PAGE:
Monday, April 07, 2014
Researchers discuss new treatment for nightmares, sleep disturbances
Students from The University of Tulsa Institute of Trauma, Adversity and Injustice presented new research on the treatment of nightmares at the Southwestern Psychological Association Convention April 3-5 in San Antonio, Texas.
TU students met with psychology clinicians and researchers from across the region to discuss the importance of treating sleep disturbances and trauma-related nightmares. The TU team presented information on a new brief cognitive behavioral treatment known as Exposure, Relaxation and Rescripting Therapy (ERRT). The treatment, developed by the institute, has been found to reduce or alleviate nightmares and other sleep problems in adults.
According to TU researchers, approximately 60 percent of adults and 55 percent of children may experience nightmares and sleep disturbances in the aftermath of a traumatic event. The ERRT treatment directly targets the symptoms of post-traumatic stress disorder and other similar conditions. Clinical trials for the treatment are conducted in three weekly sessions and have shown significant reductions in patient nightmares, PTSD and depression.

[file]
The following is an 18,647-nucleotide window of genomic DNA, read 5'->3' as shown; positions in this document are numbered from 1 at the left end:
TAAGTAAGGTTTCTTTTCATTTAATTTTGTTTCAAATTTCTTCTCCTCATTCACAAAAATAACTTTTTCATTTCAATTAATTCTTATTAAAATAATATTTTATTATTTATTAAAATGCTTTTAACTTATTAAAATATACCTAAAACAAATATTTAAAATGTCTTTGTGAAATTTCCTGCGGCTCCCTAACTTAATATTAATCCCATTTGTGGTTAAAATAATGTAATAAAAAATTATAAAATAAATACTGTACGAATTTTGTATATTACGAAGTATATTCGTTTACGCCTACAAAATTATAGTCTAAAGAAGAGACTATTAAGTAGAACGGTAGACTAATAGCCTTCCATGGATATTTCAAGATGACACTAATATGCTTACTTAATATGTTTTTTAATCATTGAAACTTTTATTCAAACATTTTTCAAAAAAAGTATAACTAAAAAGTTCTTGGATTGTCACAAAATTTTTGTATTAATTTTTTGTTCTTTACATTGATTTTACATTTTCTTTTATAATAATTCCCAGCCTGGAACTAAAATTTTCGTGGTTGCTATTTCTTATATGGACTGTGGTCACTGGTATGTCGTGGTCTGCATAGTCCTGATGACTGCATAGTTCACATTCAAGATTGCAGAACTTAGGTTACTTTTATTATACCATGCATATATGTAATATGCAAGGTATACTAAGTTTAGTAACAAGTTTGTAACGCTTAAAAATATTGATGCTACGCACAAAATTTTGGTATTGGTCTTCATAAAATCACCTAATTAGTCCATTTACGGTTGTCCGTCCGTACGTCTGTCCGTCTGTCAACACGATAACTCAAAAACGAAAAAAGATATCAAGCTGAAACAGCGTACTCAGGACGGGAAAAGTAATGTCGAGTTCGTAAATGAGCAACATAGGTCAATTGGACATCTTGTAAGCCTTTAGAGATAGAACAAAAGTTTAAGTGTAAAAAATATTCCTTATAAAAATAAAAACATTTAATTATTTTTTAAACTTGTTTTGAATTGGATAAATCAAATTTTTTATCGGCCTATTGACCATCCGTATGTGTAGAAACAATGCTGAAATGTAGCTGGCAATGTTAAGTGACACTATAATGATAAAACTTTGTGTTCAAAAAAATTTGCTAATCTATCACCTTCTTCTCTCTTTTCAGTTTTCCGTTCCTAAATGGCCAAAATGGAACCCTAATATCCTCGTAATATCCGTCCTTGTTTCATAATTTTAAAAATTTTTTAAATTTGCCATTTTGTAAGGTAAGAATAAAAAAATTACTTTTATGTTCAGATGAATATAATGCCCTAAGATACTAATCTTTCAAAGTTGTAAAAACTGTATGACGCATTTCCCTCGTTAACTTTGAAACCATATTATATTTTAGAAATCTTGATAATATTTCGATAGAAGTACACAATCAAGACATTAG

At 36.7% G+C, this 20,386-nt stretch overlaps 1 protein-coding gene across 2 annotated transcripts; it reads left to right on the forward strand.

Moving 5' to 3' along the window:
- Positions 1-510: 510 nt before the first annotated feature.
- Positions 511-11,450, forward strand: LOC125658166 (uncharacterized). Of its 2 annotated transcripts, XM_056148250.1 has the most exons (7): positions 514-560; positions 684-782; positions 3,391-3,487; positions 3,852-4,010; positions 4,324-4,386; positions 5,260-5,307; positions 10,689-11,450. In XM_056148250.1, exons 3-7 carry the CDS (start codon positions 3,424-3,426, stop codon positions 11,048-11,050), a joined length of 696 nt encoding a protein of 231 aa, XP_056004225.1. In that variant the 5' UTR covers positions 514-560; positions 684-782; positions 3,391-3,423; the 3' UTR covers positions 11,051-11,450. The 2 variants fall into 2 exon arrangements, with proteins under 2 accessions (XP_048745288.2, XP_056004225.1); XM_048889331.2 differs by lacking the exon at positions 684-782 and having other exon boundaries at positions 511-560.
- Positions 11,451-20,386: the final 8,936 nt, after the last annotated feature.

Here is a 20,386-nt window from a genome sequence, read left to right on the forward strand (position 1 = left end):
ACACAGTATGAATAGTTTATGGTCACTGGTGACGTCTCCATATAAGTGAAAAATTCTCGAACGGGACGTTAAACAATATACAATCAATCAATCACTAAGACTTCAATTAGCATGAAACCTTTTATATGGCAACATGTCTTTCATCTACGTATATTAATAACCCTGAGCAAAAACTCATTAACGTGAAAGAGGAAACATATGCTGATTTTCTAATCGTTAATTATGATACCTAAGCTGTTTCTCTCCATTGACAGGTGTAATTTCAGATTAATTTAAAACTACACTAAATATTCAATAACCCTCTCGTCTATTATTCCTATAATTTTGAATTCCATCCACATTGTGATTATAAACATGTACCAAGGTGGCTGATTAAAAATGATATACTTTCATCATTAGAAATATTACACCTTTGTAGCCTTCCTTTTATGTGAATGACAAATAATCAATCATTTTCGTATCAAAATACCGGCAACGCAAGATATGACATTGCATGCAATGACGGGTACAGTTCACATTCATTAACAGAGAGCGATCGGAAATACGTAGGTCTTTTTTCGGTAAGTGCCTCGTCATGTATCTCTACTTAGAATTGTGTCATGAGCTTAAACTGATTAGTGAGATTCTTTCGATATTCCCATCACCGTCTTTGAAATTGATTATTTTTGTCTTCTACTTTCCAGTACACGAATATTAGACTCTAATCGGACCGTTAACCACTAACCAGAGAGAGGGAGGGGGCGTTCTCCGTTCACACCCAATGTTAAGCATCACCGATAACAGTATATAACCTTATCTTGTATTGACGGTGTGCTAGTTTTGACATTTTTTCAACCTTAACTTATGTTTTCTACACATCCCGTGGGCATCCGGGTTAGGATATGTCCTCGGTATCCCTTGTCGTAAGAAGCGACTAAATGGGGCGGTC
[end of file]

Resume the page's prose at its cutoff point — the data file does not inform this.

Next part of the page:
Students and faculty will present research on ERRT and its adaptations for children, veterans and individuals with severe mental illness at the American Psychological Association convention in August. TU currently is conducting a clinical trial of ERRT with children ages 5 to 12.
Among other upcoming clinical trials, the institute will host a “Helping Kids Sleep Strong” workshop that is designed to help parents and educators better understand the importance of sleep and provide tips on encouraging sound sleep for their children. The workshop, which is free and open to the public, will be May 12 at 6 p.m. at Tulsa’s Brookside Library, 1207 E. 45th Place.